How does Scrum embrace ‘Change’?
The Scrum methodology of product and service development and management understands the
importance Change in the current market. Change is a truth that cannot be overlooked or escaped.
Therefore, the best way to deal with the concept of change is to accept it and adapt accordingly. This
principle is entwined in the very framework of Scrum, as well as in Agile.
Scrum embodies a key principle from the Agile Manifesto (Fowler and Highsmith, 2001):
“Responding to change over following a plan.” Scrum is practiced on the basis of embracing change
and turning it into a competitive advantage. Therefore, it is more important to be flexible than
to follow a strict, predefined plan. This means it is essential to approach project management
in an adaptive manner that enables change throughout rapid product development or service
Being adaptive to change is a key advantage of the Scrum framework. Although Scrum works well for
all projects in all industries, it can be very effective when the product or other project requirements
are not fully understood or cannot be well defined up front, when the product’s market is volatile,
and/or when the focus is on making the team flexible enough to incorporate changing requirements.
Scrum is especially useful for complex projects with a lot of uncertainty. Long-term planning and
forecasting is typically ineffective for such projects and they involve high quantities of risk. Scrum
guides the team through transparency, inspection, and adaptation to the most valuable business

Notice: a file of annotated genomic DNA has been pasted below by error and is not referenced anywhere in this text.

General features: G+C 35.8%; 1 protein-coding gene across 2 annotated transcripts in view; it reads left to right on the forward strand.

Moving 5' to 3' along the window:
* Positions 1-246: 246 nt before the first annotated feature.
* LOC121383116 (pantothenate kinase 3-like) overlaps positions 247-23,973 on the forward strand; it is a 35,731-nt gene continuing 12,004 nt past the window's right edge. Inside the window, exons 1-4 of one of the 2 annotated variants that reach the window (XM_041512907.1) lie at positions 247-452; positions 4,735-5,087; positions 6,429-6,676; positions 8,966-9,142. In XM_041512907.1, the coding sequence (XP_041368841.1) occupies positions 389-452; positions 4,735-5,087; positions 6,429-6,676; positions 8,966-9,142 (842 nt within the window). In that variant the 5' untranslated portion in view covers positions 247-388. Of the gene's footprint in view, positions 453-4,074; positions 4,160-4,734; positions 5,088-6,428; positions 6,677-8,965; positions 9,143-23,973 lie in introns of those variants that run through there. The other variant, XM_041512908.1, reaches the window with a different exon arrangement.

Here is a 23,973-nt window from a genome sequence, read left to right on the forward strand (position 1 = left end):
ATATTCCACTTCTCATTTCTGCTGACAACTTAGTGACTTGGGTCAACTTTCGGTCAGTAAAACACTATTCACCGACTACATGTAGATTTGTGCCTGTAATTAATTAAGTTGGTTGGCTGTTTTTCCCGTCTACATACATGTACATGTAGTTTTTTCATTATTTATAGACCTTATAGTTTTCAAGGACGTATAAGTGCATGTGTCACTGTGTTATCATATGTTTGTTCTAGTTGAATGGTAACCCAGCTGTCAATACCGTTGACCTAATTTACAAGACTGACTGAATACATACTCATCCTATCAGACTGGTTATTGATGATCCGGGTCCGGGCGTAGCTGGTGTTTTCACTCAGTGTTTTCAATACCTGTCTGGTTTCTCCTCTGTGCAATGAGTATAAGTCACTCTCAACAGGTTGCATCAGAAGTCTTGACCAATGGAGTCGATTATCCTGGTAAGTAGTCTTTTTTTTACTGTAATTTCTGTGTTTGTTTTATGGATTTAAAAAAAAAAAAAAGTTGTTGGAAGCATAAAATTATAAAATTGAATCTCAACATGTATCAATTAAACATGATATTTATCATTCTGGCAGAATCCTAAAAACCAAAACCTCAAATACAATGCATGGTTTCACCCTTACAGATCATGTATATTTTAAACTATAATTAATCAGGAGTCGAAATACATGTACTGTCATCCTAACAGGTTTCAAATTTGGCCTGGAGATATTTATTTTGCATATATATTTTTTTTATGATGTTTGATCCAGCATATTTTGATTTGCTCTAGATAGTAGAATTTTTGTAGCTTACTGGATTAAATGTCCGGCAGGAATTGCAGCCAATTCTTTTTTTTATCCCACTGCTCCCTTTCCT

Request for changes are usually submitted as Change Requests. Change Requests remain
unapproved until they get formally approved. The Scrum Guidance Body usually defines a process
for approving and managing changes throughout the organization. In the absence of a formal
process, it is recommended that small changes that do not have significant impact on the project be
directly approved by the Product Owner. The tolerance for such small changes could be defined at
an organizational level or by the sponsor for a particular project. In most projects, 90% of Change
Requests could be classified as small changes that should be approved by the Product Owner. So the
Product Owner plays a very important role in managing changes in a Scrum Project.
Changes that are beyond the tolerance level of the Product Owner may need approval from relevant
stakeholders working with the Product Owner.
At times, if a requested change could have a substantial impact on the project or organization,
approval from senior management (e.g., Executive Sponsor, Portfolio Product Owner, Program
Product Owner, or Chief Product Owner) may be required.
Change Requests for the project are discussed and approved during the Develop Epic(s), Create
Prioritized Product Backlog, and Groom Prioritized Product Backlog processes. Approved Change
Requests are then prioritized along with other product requirements and their respective User
Stories and then incorporated into the Prioritized Product Backlog.